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The Temptation of House

Getting into House after it’s been on the air for four seasons is a little like thinking you’re getting to a party late to be fashionable, when you’re really just … late. Everyone’s eaten dinner and all that’s left is the celery that garnished the boneless chicken wings that used to be there. Luckily, in keeping with the food analogy, House is like pizza: good when it’s hot and fresh, and even better when eaten the next day cold and for breakfast.

My husband and I got into House when our neighbor came over to watch the first episode of the fifth season with us, adamant that we had to start RIGHT NOW, and we did. And got hooked. We became House junkies. If it was rerunning on cable, we watched it. We did House marathons on the USA network; and when the time came, I penciled in the premiere of the sixth season into my calendar (sad, I know, but that’s more a testament to how much I love my calendar than how much I love House). Sure, every episode featured the House formula (patient gets sick, usually having a seizure or something before the opening credit sequence; patient is misdiagnosed, a good four or five times; House gets snarky with the show’s other main characters and broods for a few minutes; patient nearly dies; and House has a conversation with someone about something totally unrelated but makes the connection back to the patient and they are, nintey-nine percent of the time, healed or cured or at the very most, made comfortable before dying), but we were addicts just the same.

And I know why.  The show’s title character, Gregory House, and I are exactly alike.

Just kidding. Actually, we’re kind of opposites: I’m female, House isn’t; House is a genius, I’m not; I’m not addicted to prescription painkillers and loneliness, and House is.  But there might be one thing—one major thing —we have in common. You have it in common too; in fact, if you’re human, you’ve seen it and dealt with it every day of your life. No, it’s not a great love of the band Hanson.* It’s temptation. The desire to go the other way, the impetus to do that which you are not supposed to do. It’s as innate in us as our theological ancestry, outlined in the very first book of the Bible. Temptation burns in us; it roils. It whispers, it intoxicates, and, like House, it’s … kind of addicting.

According to Oscar Wilde (in a quote that also sounds exactly like something House would say), "The only way to resist temptation is to yield to it"; part of the reason why House is such a popular show is because, well, in every episode, he does exactly that.  House is tempted to take Vicodin and out comes the bottle; he is tempted to lust after his boss, Dr. Cuddy, and he spends a good deal of time glaring unabashedly at her decolletage. Although they get him in some serious trouble, he embraces his temptations and owns them. The audience loves it because he does what we are not allowed to do; and at the end of the episode, no matter how frustrating, annoying, or snarky he is, people still hang around him.

Or, I should say, he once embraced them. For the show’s first five seasons we’ve watched as he gave into his desires, but they’ve all had a hand in his own self-destruction (culminating in a complete mental breakdown and a large role in the death of his best friend’s girlfriend). Now, he’s facing himself as he truly is, and is beginning some major work in being honest and needing to fix what’s broken in his life. Haven’t we all felt that way? Sure, we’ve given into our personal temptations, followed the desires of our flesh and not our hearts, and we’ve suffered for it. And, like House, if we really wanted to fix these things, we probably could have. But now, maybe our relationships with others are strained beyond their capacities. Maybe—and this is the most important—our relationship with God is strained, too.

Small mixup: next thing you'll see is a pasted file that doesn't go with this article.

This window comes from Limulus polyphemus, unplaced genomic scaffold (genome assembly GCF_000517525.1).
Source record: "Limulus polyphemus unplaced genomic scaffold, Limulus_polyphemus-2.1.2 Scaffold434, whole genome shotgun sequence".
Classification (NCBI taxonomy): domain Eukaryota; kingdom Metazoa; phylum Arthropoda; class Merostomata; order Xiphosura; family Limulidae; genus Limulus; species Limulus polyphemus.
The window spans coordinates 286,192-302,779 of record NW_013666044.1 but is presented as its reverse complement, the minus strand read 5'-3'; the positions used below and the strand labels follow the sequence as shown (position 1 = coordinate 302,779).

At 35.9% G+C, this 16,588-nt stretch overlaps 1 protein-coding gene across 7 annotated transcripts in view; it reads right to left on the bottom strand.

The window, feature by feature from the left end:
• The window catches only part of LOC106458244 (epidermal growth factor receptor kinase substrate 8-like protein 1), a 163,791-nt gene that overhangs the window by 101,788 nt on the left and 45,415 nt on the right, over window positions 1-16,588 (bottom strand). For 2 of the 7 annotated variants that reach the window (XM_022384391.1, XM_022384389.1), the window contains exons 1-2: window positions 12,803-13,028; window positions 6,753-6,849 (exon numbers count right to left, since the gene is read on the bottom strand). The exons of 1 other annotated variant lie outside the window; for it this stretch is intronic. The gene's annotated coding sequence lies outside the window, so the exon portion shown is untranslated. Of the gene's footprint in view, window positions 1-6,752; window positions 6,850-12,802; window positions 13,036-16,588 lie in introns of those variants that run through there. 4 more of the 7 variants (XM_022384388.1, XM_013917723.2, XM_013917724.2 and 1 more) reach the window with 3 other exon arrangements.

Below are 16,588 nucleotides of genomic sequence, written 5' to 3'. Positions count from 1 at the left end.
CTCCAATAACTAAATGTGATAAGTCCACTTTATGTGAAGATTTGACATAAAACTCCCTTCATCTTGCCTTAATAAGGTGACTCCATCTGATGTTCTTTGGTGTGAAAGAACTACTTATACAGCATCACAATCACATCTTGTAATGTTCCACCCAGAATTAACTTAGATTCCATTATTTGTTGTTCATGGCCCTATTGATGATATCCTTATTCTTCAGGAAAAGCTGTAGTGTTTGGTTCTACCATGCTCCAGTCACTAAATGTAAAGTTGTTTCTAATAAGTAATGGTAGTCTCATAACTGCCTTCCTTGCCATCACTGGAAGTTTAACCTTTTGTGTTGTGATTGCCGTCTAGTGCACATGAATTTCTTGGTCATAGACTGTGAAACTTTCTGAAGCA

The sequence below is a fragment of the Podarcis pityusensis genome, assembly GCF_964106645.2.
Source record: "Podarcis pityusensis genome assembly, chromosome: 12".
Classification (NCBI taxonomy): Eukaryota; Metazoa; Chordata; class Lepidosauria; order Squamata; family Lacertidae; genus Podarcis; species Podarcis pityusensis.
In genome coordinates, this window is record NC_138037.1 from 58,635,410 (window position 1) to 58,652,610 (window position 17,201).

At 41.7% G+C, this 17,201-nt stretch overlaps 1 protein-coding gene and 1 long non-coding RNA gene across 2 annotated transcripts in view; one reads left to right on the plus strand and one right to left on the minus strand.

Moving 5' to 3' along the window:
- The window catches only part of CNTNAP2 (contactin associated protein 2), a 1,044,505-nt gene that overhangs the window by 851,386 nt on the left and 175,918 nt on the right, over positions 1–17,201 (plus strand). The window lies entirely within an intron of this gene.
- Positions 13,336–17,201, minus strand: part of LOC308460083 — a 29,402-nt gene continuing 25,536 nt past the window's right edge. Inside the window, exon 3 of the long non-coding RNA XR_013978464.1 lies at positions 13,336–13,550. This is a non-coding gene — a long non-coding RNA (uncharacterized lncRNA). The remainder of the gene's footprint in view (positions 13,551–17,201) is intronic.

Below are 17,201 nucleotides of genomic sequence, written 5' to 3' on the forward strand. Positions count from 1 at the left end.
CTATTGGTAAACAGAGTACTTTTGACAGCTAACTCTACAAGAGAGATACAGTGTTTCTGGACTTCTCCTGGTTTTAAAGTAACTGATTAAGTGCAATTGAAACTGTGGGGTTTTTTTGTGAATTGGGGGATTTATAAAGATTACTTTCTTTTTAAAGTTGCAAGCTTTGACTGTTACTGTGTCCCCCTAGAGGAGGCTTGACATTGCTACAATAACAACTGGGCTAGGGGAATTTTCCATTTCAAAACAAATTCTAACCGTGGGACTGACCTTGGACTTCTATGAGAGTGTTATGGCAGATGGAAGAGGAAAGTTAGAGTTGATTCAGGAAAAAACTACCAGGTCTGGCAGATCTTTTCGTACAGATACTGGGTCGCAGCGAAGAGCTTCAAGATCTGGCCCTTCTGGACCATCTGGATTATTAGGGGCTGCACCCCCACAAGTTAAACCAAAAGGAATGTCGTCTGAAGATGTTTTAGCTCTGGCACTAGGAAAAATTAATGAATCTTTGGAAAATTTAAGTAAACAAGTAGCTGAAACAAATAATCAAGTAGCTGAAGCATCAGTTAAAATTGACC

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Sure, some could argue that there are some legitimate reasons for House’s temptations. He lusts after Cuddy because of his immense loneliness and desire for intimacy, no matter how often he turns it away; he chases the Vicodin dragon because of a real desire to stop the debilitating pain of his leg injury; he is so prideful in order to mask his insecurity of not being able to hold real, lasting human relationships (apart from Wilson—and even then, he stretches some boundaries). We do the same thing with ours. We are tempted to not trust in God because He doesn’t work on our timeline; we fly into a rage at someone because they provoked us. We give in to lusting after every man or woman we see on the street, and we crave everything our neighbor has (and maybe even more than that) because that’s what’s been shown on TV since we were two years old. We can find reasons for everything. But just because we can do something doesn’t mean it should be done.

So if we’ve identified with House and his struggle with temptation, maybe we’ll identify with him this season as he deals with trying to correct them. His first-episode-recalling visit at the mental institution got him started back on the path to health and the long, painful process of trying to get things right; while I’m definitely not suggesting that you need to spend time in a padded cell because you’re tempted to sin a few times a day, maybe the idea of looking deep into ourselves to see what we need to fix (and turn away from permanently) isn’t such a bad idea.

*The fact that "MMM-Bop" is House’s ringtone is easily one of the best things about the show.

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